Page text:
Various techniques have been described in peer-review literature for the repair of iridodialysis. The twofold technique combines non-appositional as well as single-pass four-throw pupilloplasty and works effectively in all cases of iridodialysis with varied degree of severity.
Clinically, depending upon the amount of iris disinsertion and the variation in the application of the twofold technique, we have classified iridodialysis into three types: massive (> 120°), moderate (45° to 120°) and minimal (< 45°).
The twofold technique has all of the advantages of the non-appositional as well as single-pass four-throw (SFT) technique. Performing a non-appositional has the advantage of not damaging the trabecular meshwork, as it does not bunch up the iris tissue on the anterior chamber angle. Thus, it avoids the possibility of developing a secondary angle closure because with the non-appositional technique the iris tissue does not cover up the angle. SFT has the presumed advantage of inducing less inflammation and lesser pigment dispersion, as only a single pass is needed and averts unnecessary intervention in the anterior chamber.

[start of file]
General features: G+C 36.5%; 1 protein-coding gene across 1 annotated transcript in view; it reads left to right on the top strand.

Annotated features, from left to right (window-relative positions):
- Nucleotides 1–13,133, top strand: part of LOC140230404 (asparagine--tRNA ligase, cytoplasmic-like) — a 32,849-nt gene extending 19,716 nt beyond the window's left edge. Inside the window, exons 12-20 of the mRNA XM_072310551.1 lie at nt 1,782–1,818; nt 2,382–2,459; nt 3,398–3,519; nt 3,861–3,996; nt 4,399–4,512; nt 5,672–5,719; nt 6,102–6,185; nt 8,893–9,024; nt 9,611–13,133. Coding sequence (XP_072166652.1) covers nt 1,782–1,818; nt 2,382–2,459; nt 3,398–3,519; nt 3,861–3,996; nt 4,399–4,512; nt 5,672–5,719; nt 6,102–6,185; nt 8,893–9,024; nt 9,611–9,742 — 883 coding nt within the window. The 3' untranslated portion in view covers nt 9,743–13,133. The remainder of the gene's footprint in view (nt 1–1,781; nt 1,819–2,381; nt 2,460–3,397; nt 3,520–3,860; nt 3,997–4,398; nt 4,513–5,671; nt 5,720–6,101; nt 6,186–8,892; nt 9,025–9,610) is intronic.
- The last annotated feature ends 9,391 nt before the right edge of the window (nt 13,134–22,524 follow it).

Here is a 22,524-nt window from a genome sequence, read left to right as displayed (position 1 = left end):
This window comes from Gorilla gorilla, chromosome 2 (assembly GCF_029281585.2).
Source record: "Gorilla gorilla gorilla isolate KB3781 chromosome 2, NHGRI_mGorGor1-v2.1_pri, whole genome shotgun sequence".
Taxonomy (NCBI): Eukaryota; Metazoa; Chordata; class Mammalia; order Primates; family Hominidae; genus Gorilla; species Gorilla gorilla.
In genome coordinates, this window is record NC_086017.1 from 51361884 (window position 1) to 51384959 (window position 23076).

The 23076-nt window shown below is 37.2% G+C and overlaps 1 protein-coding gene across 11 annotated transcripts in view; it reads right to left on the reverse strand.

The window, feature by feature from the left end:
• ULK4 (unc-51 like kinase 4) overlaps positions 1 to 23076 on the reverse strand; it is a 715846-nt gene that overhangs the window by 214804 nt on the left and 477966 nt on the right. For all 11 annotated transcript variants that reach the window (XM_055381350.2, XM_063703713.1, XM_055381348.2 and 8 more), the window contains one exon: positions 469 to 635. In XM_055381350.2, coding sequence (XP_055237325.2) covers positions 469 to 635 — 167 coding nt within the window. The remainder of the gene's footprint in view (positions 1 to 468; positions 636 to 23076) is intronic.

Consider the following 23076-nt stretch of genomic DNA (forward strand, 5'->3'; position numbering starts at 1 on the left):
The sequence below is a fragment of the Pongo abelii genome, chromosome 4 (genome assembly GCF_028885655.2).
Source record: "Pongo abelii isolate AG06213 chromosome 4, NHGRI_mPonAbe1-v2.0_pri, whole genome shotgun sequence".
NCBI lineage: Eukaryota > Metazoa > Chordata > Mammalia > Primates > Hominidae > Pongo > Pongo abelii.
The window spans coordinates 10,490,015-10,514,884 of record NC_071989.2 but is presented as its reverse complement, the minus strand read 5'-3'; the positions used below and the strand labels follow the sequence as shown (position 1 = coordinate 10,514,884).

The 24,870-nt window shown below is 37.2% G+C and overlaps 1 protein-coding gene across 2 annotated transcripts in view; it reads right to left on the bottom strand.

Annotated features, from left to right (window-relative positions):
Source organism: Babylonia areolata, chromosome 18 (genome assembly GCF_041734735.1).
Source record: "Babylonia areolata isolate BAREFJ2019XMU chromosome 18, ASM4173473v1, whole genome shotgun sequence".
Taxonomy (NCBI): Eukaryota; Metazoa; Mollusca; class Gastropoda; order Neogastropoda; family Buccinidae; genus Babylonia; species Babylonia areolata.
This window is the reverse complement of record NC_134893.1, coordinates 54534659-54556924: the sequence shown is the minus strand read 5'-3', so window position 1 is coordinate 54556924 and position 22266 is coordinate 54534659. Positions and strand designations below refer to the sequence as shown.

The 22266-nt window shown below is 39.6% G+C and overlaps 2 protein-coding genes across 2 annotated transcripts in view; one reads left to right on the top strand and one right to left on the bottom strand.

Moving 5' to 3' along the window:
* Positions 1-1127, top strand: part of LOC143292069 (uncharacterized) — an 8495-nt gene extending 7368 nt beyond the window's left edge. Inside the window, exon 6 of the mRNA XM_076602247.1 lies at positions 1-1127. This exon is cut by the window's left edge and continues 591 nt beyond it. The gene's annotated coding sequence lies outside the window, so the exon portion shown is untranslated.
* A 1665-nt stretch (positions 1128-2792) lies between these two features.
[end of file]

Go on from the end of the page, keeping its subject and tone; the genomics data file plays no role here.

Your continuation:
The video displays the twofold technique that facilitates iridodialysis repair and also allows the correction of corectopia, thereby preventing glare and photophobia. It also showcases the mistake of engaging the corneal tissue into the needle, which prevents sliding of the knot into the anterior chamber.